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Nifty Fifty State Trivia

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Summary

Students will use critical thinking skills and memory recall to play a facts and information game about the states, capitals, new quarters, state symbols, money, and U.S. geography.

Coin Type(s)

  • Quarter

Coin Program(s)

  • 50 State Quarters

Objectives

Students will use critical thinking skills and memory recall to play a facts and information game about the states, capitals, new quarters, state symbols, money, and U.S. geography.

Major Subject Area Connections

  • Social Studies

Minor/supporting Subject Area Connections

  • Language Arts
  • Math

Grades

  • Fourth grade
  • Fifth grade
  • Sixth grade

Class Time

Sessions: One
Session Length: 45-60 minutes
Total Length: 46-90 minutes

Groupings

  • Small groups

Terms and Concepts

  • Problem solving
  • History
  • Geography
  • Language Arts

Materials

  • Game sheets (pages 24 and 25)
  • Sounding device (optional)

Preparations

  • Make copies of the game sheet (page 24), one for each player.
  • Make one copy of the game answer sheet (page 25) for each group.
  • Laminate, if desired.

Worksheets and Files

Lesson plan, worksheet(s), and rubric (if any) at www.usmint.gov/kids/teachers/lessonPlans/pdf/353.pdf.

  1. Explain to the class that they will be using the knowledge and skills they’ve acquired through the U.S. Mint lessons to play the “Nifty Fifty State Trivia” game. Go over the rules of the game.
  2. Announce groups. In each group there should be three or four players and one game leader who will read questions and determine correct answers.
  3. Begin playing. Give students 20-30 minutes to play the game. Allow time for groups to tally points to see who won.
  4. Give student groups time to share interesting experiences from their games.

How to Play the “Nifty Fifty State Trivia” Game

  1. The first player begins by choosing a category and value (e.g., “State Capitals for 10”).
  2. The game leader reads the question.
  3. Any of the players may “ring in” to answer the question (by using bells, snapping, slapping the table, holding up a colored piece of paper).
  4. The first player to “ring in” gets the first chance to answer the question. If the correct answer is given, that player places a check mark in the corresponding square on his/her game sheet (for scoring) and chooses the next category and value. Other players should place an “X”over the question box on their sheets (to mark as completed).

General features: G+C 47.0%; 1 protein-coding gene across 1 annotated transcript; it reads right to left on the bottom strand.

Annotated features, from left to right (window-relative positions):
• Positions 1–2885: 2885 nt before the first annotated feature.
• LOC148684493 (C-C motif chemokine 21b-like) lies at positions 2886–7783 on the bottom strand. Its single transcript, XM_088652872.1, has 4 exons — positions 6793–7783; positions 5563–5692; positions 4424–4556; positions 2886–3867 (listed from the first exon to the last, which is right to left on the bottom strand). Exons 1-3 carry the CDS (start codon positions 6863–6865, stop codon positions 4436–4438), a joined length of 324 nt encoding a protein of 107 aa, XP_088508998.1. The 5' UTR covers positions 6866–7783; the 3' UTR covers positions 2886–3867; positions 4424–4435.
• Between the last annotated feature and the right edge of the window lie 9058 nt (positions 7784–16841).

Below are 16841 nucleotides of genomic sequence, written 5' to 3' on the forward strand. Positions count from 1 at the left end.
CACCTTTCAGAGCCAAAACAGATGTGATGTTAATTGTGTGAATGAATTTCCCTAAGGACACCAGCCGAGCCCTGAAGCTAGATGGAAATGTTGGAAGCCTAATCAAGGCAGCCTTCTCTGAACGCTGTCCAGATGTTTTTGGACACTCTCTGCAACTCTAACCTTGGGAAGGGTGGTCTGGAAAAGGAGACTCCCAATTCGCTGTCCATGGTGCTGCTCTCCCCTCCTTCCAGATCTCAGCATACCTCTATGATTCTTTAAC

5. If an incorrect answer is given, any of the other players can ring in to answer. The player who gives the correct answer wins the points and chooses the next category.
  6. If no correct answer is given, the game leader reads the answer and no points are awarded.  The choice of category reverts to the last player who answered correctly.
  7. Once all questions have been asked, or when time is up, students should add up the values on their game cards to determine the winner.

Enrichments/Extensions

Students can think of more categories/questions to create additional state trivia games.

Take anecdotal notes about game participation to assess whether students have met the lesson objectives.

This lesson plan is not associated with any Common Core Standards.

Discipline: Social Studies
Domain: All Thematic Standards
Cluster: People, Places, and Environment
Grade(s): Grades K–12
Standards:

Teachers should:

  • Enable learners to use, interpret, and distinguish various representations of Earth such as maps, globes, and photographs, and to use appropriate geographic tools
  • Encourage learners to construct, use, and refine maps and mental maps, calculate distance, scale, area, and density, and organize information about people, places, regions, and environments in a spatial context
  • Help learners to locate, distinguish, and describe the relationships among varying regional and global patterns of physical systems such as landforms, climate, and natural resources, and explain changes in the physical systems
  • Guide learners in exploring characteristics, distribution, and migration of human populations on Earth’s surface
  • Have learners describe how people create places that reflect culture, human needs, current values and ideals, and government policies
  • Provide opportunities for learners to examine, interpret, and analyze interactions of human beings and their physical environments, and to observe and analyze social and economic effects of environmental changes, both positive and negative
  • Challenge learners to consider, compare, and evaluate existing uses of resources and land in communities, regions, countries, and the world
  • Direct learners to explore ways in which Earth’s physical features have changed over time, and describe and assess ways historical events have influenced and been influenced by physical and human geographic features

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